High-lycopene-variety tomatoes, FG99-218 (Department of Horticulture and Crop Science, OSU, Wooster, OH, USA), were used to produce tomato sauces. FG99-218 was homozygous for the dark green (dg) gene and for the old-gold crimson (og c) gene. Plants were grown with 30 cm within-row spacing and 1·5 m between-row spacing at OSU North Central Agricultural Research Station (near Fremont, OH, USA), following standard practices (Precheur, Reference Precheur2000). Following harvest, tomatoes were immediately processed (104°C, 30 min) into canned tomato juice. Afterwards, tomato juice was concentrated in the pilot plant scale rotary evaporator, at mild temperature (60°C) and under vacuum. After adding small amounts of an Italian seasoning mix (dried oregano, marjoram, basil and black pepper, prepared at the OSU pilot plant), 7 % high-fructose maize syrup (both added to improve taste and palatability), and 10 % maize oil to the concentrate on the basis of weight, the mixture was heated to 75°C (about 15–20 min) in an agitated steam-jacketed vessel and was hot-filled into small cans (type 300 × 303). After sealing and cooling in an upside-down position, this product was stored to be served as hot-filled tomato sauce rich in all-trans-lycopene (sauce A; 95 % all-trans-lycopene). The second sauce, rich in lycopene cis-isomers (sauce B; 55 % all-trans-lycopene), was obtained by applying the same procedure to the same tomato juice concentrate followed by further processing in a steriotort at 127°C for 40 min.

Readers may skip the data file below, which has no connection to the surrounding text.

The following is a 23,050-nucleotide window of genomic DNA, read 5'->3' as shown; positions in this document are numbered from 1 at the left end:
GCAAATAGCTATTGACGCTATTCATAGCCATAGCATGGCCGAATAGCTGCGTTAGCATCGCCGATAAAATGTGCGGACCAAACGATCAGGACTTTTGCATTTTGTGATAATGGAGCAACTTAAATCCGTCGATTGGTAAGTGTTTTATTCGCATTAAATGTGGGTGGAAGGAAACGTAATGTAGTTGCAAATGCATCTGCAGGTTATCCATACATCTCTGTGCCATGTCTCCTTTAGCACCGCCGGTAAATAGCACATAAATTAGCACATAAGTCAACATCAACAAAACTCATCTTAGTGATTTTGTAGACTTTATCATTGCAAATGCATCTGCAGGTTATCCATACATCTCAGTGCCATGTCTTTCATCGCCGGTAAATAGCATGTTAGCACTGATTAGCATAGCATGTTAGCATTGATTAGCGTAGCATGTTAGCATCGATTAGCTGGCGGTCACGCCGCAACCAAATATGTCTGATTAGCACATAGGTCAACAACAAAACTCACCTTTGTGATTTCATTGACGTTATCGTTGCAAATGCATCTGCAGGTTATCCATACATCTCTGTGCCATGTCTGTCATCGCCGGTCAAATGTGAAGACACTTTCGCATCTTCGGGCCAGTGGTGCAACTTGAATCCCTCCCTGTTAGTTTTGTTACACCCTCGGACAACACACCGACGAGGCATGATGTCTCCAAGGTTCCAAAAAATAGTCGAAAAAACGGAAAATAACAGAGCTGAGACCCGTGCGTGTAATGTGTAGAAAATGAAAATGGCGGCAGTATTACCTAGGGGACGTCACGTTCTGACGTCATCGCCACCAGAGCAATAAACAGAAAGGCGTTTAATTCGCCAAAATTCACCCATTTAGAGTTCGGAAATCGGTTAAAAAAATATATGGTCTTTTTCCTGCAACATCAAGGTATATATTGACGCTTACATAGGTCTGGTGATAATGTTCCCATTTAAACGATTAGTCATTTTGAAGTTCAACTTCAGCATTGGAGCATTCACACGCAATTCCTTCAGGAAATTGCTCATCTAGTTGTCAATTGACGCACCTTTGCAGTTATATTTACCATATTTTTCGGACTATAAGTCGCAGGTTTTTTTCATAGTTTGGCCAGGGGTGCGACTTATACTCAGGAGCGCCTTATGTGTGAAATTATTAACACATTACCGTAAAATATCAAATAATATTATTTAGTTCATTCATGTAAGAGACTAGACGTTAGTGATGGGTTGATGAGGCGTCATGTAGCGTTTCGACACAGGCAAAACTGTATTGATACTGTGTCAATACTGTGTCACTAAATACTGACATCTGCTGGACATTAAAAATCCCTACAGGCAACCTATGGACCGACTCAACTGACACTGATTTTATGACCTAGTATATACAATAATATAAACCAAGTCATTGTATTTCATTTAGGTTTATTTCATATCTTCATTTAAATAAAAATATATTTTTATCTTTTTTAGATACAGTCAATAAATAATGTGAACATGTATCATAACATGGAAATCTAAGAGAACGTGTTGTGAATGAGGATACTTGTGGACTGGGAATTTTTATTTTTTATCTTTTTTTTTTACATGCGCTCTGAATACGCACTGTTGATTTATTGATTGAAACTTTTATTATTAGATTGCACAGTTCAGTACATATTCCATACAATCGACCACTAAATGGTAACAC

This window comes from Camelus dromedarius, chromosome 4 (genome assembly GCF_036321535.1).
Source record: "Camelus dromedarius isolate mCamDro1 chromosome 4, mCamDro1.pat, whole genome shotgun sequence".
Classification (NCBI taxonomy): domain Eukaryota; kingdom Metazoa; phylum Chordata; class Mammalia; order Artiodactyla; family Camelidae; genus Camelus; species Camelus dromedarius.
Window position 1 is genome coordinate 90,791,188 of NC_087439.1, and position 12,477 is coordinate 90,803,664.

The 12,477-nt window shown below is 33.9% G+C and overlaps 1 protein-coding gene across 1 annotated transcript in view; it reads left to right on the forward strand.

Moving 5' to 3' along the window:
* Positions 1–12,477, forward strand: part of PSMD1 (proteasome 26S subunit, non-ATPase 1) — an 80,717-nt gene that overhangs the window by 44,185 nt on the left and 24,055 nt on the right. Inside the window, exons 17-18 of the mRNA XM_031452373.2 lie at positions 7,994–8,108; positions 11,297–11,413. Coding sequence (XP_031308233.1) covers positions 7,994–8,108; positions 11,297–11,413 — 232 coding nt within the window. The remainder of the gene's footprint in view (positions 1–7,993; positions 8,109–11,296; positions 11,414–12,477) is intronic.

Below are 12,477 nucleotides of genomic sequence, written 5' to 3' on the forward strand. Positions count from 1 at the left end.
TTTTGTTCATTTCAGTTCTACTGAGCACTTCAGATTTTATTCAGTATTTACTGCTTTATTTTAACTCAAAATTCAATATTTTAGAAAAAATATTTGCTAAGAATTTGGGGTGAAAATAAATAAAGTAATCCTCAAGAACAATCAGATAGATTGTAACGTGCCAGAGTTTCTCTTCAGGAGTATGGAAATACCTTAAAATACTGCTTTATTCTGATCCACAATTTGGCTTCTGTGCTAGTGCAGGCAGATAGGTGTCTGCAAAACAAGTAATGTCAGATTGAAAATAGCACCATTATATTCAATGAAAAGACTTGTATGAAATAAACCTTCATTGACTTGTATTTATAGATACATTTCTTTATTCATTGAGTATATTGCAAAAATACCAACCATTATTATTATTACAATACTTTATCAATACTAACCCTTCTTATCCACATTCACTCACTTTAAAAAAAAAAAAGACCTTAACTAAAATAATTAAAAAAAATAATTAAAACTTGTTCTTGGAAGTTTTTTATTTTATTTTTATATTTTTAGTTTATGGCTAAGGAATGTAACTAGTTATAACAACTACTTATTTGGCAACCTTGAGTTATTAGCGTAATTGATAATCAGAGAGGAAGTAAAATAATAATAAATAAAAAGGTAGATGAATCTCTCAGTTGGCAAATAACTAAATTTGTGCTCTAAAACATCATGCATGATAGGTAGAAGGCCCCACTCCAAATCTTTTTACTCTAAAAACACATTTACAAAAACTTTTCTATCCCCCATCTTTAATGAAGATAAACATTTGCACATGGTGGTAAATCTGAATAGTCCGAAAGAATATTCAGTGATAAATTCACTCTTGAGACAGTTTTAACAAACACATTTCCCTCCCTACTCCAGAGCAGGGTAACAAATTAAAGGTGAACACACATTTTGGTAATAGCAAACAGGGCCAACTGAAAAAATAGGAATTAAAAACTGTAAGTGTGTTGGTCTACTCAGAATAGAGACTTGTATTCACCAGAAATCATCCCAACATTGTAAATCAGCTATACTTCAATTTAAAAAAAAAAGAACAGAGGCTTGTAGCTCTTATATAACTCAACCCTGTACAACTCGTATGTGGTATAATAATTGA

Test meals

Test meals consisted of tomato sauce (150 g) served with spaghetti (200 g) along with a slice (25 g) of fat-free white wheat bread to absorb the tomato sauce leftover on the plate, and 240 ml bottled water. The energy and macronutrient content of all meals were determined by Food Processor™ version 8.1 (ESHA Reach, Salem, OR, USA). The test meals provided 2·19 MJ energy, with 29 % of the energy coming from fat, with the remainder being almost entirely carbohydrates. Both tomato sauces were kept in the refrigerator until served to the subjects. They were served at room temperature and added over warm, not hot spaghetti, in order not to cause any possible changes in the carotenoid composition.